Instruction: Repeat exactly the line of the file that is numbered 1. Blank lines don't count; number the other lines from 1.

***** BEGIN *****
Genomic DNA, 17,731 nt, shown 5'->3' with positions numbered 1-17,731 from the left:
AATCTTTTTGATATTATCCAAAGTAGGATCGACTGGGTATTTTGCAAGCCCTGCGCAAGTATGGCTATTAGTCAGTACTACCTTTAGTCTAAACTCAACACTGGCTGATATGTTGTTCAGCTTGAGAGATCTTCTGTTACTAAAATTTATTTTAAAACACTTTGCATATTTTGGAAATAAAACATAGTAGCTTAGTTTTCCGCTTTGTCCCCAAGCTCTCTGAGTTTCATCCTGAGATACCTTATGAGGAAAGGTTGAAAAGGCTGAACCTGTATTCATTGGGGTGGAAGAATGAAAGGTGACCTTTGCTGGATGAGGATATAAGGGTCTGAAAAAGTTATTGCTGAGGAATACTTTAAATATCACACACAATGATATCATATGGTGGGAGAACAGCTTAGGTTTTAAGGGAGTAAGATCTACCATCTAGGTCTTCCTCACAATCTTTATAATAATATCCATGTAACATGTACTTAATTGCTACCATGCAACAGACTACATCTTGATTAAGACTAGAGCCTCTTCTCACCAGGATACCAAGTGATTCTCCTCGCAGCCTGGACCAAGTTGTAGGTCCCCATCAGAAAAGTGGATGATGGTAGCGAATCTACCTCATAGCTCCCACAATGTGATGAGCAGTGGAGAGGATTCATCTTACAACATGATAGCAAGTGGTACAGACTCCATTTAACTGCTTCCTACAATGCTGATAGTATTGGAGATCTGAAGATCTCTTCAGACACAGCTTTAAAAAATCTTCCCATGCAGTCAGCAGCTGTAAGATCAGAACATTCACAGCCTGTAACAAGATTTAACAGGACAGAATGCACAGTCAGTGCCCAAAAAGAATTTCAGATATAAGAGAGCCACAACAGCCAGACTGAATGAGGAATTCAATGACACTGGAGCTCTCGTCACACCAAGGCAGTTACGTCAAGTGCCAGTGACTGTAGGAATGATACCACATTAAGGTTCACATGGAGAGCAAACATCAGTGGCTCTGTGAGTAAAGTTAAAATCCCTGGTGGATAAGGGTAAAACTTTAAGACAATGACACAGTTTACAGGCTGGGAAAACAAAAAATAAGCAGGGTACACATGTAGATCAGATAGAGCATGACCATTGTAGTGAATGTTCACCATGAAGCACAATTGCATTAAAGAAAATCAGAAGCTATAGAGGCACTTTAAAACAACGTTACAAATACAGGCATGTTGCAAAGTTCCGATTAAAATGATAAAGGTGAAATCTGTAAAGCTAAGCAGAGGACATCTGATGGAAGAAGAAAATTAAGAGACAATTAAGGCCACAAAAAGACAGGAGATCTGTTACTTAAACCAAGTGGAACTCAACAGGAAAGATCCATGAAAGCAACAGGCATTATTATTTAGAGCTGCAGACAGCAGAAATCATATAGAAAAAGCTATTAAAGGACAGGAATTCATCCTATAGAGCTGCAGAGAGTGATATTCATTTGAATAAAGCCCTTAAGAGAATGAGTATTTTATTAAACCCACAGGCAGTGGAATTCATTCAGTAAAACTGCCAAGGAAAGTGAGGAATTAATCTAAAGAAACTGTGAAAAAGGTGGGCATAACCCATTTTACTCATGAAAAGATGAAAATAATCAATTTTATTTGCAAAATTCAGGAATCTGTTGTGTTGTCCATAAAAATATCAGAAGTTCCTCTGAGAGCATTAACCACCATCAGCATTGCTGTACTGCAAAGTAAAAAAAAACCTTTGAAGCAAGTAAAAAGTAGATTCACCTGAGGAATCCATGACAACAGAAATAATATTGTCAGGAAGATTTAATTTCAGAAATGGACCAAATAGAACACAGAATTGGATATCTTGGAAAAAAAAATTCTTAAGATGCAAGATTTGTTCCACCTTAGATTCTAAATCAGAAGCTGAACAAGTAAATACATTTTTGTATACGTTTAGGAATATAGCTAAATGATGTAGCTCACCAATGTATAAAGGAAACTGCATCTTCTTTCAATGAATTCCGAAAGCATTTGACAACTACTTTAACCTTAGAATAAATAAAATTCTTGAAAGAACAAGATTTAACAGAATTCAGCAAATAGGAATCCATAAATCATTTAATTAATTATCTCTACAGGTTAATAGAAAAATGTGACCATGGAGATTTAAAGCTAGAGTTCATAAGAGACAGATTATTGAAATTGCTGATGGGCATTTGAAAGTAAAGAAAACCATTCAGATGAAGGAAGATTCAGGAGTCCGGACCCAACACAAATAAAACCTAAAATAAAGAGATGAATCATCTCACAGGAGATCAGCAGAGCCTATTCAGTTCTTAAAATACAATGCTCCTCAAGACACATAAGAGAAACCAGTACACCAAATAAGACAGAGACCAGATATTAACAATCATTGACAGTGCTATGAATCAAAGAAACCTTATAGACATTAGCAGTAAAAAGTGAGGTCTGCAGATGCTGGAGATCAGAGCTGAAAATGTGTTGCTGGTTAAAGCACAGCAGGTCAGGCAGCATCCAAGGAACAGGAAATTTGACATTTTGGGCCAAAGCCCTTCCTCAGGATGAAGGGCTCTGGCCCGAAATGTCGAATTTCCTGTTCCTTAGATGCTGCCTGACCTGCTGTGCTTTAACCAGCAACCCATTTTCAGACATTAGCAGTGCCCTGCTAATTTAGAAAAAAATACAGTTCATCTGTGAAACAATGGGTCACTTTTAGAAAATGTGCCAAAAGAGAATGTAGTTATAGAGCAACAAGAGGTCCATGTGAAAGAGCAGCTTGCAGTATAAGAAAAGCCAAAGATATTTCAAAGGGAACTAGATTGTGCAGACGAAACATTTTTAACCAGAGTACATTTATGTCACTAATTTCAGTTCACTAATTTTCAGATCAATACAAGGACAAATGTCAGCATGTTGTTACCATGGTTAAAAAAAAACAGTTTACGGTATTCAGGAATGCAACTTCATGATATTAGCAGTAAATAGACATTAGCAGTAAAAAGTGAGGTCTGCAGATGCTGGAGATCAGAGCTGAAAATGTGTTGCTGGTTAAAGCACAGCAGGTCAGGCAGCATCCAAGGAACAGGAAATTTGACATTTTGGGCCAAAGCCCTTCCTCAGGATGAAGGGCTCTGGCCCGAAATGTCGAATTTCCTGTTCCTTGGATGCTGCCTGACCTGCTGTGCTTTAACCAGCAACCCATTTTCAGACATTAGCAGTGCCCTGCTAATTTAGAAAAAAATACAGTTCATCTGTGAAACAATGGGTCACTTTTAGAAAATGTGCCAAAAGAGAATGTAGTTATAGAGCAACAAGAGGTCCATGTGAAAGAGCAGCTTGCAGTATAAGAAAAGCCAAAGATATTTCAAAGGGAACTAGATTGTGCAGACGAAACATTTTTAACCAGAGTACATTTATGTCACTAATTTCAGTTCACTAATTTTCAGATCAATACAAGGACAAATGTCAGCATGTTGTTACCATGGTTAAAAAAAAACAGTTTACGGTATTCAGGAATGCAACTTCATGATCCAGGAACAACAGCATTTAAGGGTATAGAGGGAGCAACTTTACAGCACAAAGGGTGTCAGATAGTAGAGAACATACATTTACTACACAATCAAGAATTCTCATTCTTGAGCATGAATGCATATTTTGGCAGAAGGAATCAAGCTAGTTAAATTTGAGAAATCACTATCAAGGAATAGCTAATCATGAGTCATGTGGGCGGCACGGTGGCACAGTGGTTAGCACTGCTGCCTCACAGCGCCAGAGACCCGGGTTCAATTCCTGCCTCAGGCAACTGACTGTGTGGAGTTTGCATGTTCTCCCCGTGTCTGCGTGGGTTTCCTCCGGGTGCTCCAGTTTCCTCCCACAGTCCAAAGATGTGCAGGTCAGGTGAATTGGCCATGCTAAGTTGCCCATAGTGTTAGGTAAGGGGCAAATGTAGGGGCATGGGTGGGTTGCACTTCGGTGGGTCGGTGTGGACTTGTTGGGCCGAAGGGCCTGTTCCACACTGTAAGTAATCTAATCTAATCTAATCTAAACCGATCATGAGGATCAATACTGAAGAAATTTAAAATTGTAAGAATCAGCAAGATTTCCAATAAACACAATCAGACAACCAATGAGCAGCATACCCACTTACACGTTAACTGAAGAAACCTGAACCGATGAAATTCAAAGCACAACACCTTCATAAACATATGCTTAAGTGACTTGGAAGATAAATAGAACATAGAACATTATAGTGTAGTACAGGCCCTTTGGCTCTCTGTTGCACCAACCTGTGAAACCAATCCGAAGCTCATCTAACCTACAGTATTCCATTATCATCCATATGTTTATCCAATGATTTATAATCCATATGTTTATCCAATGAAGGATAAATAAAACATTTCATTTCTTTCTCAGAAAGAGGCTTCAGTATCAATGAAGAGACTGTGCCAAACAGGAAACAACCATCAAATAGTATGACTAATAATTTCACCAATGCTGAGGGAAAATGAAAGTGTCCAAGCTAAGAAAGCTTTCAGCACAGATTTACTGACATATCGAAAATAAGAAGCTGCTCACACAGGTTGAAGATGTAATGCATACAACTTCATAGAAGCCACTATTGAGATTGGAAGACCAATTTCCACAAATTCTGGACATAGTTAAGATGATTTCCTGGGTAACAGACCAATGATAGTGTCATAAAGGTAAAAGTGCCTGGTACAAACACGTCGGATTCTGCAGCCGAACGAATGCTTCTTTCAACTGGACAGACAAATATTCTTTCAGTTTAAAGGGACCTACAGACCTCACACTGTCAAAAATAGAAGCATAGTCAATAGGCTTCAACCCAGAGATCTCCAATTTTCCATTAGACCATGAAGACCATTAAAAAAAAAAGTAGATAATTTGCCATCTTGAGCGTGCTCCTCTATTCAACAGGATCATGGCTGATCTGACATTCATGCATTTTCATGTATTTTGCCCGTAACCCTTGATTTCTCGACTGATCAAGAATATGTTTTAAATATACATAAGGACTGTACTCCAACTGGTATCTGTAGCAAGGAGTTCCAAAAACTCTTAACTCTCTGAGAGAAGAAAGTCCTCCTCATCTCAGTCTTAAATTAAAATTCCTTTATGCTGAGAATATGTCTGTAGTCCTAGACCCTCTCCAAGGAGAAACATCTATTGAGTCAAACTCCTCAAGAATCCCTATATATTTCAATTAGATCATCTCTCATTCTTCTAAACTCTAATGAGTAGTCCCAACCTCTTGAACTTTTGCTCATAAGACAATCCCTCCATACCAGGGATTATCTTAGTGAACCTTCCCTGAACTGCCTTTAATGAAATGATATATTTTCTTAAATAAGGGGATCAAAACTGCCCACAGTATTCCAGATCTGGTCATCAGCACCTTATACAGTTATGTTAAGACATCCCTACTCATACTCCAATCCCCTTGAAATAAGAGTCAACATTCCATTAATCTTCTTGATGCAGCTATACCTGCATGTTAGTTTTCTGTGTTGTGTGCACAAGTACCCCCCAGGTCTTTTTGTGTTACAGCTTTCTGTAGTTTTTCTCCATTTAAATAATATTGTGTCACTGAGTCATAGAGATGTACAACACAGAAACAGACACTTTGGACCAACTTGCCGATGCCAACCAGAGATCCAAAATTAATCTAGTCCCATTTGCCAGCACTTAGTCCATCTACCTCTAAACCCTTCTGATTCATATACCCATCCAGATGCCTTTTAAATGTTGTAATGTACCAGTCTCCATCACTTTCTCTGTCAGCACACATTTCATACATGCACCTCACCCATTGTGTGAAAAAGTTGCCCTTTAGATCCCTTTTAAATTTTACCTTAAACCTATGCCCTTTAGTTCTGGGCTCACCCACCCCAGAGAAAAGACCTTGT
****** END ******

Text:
Genomic DNA, 17,731 nt, shown 5'->3' with positions numbered 1-17,731 from the left: